This is a well written and well documented piece about the "Stand your ground" law in South Carolina. While Sevesteen may be right that SYG laws, as written, wouldn't protect Zimmerman, the fact is that the Sanford Police used it as an excuse to not charge him with any crime. They also used it as an excuse to not investigate seriously, and this is not the only time this has happened, according to our guests on the show yesterday.

I can't help but wonder if the situation would be handled the same way if the assailant were black and the victim white. How about if the person killed were a Jehovah's Witness and the killer an atheist or Muslim? Would things work out the same way as they did for Zimmerman, the son of a lawyer and judge?

This is another example of a law being passed to "fix" a "problem" that wasn't there in the first place. We HAVE (as our guests explained) a "Castle Doctrine" which pretty much gives you the right to defend with deadly force when threatened. Justifiable homicide has always been the law, but this law seems designed to return us to "Frontier Days".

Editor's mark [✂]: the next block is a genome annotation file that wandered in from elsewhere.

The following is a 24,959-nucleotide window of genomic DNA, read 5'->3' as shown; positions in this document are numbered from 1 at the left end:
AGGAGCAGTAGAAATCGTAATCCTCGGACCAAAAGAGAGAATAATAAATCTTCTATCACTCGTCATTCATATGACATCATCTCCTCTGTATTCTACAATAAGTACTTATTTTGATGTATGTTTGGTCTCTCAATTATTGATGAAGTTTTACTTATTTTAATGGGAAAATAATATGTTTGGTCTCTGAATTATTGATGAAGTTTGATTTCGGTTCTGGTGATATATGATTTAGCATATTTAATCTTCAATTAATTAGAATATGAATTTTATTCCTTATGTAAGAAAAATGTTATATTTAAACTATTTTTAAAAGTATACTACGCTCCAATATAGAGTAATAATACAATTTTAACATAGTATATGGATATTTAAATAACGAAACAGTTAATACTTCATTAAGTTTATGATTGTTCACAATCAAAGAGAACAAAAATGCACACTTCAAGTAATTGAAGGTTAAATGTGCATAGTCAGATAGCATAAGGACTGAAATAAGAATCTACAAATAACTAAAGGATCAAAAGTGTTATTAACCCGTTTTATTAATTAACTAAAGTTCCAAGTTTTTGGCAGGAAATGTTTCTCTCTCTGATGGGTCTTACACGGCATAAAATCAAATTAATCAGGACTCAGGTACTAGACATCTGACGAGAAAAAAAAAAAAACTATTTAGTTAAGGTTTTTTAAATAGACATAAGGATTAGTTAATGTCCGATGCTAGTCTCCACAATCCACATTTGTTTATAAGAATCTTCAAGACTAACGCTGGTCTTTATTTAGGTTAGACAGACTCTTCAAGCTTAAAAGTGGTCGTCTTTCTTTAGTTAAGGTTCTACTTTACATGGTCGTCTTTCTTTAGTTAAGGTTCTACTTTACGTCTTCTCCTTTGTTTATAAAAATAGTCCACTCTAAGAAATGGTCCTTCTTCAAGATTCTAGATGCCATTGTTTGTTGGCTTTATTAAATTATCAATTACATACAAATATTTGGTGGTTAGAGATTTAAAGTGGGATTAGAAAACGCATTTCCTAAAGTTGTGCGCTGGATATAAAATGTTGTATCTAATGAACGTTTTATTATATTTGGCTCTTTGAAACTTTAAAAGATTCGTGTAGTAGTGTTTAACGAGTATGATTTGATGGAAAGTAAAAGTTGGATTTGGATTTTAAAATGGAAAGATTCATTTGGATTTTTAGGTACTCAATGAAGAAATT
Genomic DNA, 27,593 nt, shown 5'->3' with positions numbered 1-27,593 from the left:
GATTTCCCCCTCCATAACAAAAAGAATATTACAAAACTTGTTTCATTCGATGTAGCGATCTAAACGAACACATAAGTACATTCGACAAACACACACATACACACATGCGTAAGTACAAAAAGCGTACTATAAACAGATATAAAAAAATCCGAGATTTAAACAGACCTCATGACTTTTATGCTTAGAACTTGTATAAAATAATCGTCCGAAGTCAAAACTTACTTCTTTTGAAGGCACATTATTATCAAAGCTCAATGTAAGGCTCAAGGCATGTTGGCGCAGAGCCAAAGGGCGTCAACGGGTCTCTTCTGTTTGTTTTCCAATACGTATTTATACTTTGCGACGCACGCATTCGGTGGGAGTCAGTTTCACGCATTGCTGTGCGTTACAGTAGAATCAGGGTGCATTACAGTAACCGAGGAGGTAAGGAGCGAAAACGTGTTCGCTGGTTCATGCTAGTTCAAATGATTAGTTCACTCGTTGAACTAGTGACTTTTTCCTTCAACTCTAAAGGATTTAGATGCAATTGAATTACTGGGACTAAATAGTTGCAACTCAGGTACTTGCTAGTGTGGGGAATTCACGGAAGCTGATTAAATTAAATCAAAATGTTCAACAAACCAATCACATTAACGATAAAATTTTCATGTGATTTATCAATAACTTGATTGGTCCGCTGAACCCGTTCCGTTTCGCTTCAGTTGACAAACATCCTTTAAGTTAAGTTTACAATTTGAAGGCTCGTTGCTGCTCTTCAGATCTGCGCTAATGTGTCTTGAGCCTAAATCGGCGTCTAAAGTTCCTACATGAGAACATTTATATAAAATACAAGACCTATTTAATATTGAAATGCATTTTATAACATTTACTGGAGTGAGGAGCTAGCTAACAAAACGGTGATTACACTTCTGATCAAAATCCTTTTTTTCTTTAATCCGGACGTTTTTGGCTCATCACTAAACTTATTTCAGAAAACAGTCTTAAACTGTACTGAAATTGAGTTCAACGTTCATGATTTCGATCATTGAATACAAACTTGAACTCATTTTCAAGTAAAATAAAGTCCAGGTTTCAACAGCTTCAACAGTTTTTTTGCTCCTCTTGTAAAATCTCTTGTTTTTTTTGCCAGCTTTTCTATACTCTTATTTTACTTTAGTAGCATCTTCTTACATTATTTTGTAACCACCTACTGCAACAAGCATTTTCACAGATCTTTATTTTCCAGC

Sevesteen said...

The difference between Castle Doctrine and Stand Your Ground is that Castle only applies in your home, while Stand Your Ground protects where you have a legal right to be.

In practice, the 'right sort' of people have always effectively had Stand Your Ground--codifying it into law merely extends the protection to all.